chestnuts exploding on an open fire

Mature woman with singed face holding pan and fire extinguisher with santa hat and apron standing in kitchen.

‘Tis the season to be jolly, and time for me to contemplate my “Christmas follies.”

Amid fond memories of cheerful family gatherings and merry-making with friends, remnants of mini-catastrophes from holidays past creep into my conscience like the persistent ghosts who haunted Ebenezer Scrooge—shattered ornaments, a blown fuse, a broken snow globe and botched cherry tarts.

One Christmas when I was a young wife, I wanted to impress my husband with my (non-existent) culinary skills, so I decided to throw a party and bake luscious cherry tarts for the occasion. I gathered the ingredients—even a special tart pan—and faithfully followed the recipe. Or so I thought.

When the tarts emerged from the oven, they were as heavy as bricks. Totally inedible.

“You can always use them as hockey pucks,” proposed my ever-resourceful spouse. “Or maybe doorstops.”

Later I discovered I used the wrong flour. No wonder my husband describes my cooking by saying, “What does not kill me makes me stronger.”

Speaking of killing, I tossed out the hockey pucks before anybody swallowed one and suffered fatal indigestion.

But another Christmas, I almost burned down the house—or at least the front door—when the Xmas lights I had carefully strewn on the outside entrance decided to explode, causing an electrical outage.

I had always admired the houses around the neighborhood so cleverly draped in colorful twinkling lights. Why couldn’t I create such magical splendor for my humble abode?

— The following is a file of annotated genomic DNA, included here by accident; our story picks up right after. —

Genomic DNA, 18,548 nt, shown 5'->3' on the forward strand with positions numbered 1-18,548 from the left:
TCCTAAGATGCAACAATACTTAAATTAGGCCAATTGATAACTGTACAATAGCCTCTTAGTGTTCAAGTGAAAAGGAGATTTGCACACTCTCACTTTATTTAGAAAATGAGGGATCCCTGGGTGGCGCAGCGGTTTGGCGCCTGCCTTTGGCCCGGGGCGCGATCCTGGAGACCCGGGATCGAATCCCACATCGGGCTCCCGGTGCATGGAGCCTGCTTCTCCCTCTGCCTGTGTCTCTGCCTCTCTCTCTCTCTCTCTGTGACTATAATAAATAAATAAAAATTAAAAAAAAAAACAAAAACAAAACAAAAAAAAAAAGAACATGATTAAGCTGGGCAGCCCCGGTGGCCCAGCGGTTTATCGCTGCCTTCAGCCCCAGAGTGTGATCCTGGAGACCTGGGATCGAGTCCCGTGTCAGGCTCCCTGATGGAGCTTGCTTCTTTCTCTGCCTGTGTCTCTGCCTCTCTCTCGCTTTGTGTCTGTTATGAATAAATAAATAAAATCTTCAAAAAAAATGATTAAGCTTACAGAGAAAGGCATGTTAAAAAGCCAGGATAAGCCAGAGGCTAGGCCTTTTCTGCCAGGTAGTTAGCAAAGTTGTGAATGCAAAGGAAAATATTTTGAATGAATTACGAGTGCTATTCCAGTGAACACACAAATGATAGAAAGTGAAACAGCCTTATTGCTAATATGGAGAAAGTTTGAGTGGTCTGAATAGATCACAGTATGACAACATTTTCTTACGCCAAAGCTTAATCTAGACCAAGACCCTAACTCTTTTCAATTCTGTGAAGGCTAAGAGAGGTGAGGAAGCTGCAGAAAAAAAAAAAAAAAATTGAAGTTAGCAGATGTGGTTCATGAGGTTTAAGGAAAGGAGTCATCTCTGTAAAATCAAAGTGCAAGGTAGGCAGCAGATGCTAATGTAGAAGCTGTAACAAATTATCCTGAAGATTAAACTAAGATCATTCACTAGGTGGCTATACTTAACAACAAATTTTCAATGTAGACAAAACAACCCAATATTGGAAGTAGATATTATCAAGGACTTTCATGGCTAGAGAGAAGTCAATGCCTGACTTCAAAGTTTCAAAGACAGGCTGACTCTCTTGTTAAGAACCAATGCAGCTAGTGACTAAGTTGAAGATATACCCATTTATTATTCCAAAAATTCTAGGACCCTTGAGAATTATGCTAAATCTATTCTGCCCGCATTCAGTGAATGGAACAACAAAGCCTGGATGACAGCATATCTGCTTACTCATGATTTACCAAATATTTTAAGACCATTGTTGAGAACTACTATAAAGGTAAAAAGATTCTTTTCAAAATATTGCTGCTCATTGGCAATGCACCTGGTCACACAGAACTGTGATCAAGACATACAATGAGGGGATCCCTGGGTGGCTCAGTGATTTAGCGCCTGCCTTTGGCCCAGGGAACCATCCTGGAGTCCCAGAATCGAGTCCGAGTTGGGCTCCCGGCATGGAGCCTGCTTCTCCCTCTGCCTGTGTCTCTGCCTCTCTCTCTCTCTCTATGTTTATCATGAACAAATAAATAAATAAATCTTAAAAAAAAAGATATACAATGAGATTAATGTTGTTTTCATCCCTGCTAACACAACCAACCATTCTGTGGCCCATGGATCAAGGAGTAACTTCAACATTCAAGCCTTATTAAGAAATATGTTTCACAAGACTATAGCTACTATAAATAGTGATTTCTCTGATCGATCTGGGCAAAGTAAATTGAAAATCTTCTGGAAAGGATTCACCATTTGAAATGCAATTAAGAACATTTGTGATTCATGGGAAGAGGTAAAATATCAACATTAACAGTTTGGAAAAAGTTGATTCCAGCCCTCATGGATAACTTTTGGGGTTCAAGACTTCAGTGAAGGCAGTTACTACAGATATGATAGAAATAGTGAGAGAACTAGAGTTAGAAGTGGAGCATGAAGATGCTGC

Being a bit lazy, I opted just to string lights all around the front door instead of covering my house from top to bottom like the flamboyant Cinderella castles. After I plugged in all the lights, I stepped back from the porch to admire my work, when suddenly I heard…snap, crackle and pop!

Sparks flew like it was the 4th of July. The bulbs blew out. Smoke rose, but thankfully, no flames. For my efforts, an overloaded circuit was my sole reward.

Maybe I should have stuck to indoor decorating. But even a simple tradition like trimming the Christmas tree can be risky. Over the years, I dropped my share of fragile ornaments which splintered into tiny metallic fragments upon crash-landing to the floor. To this day I wonder if I swept up all the pieces or if sharp slivers still embedded in the carpet will slice my feet when I walk barefoot on the rug.

Renegade bits of glass from my favorite holiday snow globe may also be lurking surreptitiously in the rug, from the time my son accidentally knocked the globe off the fireplace mantle with his basketball. Considering my track record with decorations, I felt relieved that he was to blame for its destruction. At least I didn’t do it!

And when my sister told me how her super-curious and hyperactive 3-year-old son once climbed up on the couch and pulled down her entire Christmas tree, I was positively jolly, to think that I am not alone in my yuletide follies.

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